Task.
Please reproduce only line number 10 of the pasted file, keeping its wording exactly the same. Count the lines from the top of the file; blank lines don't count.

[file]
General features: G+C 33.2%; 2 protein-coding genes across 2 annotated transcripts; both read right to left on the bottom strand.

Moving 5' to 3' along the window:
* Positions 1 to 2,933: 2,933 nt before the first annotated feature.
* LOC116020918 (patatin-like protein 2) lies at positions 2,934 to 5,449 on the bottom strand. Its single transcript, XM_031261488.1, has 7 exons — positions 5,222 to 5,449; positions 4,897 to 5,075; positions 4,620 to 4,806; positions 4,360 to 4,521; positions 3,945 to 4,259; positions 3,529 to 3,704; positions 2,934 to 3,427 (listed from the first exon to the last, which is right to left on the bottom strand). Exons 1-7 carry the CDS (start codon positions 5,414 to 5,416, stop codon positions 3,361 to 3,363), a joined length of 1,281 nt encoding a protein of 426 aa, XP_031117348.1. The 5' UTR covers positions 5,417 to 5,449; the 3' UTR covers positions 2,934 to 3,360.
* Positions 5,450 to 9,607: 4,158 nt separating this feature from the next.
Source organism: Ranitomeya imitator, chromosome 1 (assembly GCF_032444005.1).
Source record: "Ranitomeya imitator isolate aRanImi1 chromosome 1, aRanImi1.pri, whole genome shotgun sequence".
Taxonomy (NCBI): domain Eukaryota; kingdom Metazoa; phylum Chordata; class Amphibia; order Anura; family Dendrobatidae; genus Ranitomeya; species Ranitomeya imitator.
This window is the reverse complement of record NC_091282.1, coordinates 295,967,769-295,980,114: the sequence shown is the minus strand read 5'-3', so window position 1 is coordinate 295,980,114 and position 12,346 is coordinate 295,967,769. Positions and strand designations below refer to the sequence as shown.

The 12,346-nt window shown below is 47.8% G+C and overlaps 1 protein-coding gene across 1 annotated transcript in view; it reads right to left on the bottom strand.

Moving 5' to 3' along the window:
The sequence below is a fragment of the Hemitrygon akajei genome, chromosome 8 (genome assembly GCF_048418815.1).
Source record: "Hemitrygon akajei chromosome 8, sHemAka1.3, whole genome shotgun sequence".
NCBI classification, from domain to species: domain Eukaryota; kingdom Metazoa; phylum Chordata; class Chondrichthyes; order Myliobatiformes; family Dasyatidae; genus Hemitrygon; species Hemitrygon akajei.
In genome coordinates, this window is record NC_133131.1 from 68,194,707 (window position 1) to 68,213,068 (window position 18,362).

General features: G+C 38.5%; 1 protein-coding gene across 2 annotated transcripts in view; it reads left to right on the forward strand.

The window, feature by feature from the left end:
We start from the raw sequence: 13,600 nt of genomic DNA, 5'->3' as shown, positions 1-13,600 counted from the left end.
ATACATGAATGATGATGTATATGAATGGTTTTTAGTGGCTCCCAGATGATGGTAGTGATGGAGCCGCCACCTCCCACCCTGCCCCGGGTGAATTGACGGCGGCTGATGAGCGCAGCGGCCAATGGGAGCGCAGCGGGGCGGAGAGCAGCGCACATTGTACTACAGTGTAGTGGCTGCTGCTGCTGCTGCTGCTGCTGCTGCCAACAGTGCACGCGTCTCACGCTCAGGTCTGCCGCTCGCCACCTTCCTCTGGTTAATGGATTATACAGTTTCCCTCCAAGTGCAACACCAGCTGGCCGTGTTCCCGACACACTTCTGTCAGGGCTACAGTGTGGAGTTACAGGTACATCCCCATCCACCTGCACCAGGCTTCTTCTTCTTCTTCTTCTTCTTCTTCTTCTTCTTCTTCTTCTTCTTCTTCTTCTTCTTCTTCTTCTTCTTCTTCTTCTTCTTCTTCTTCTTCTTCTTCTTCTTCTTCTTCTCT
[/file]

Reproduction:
The 12,346-nt window shown below is 47.8% G+C and overlaps 1 protein-coding gene across 1 annotated transcript in view; it reads right to left on the bottom strand.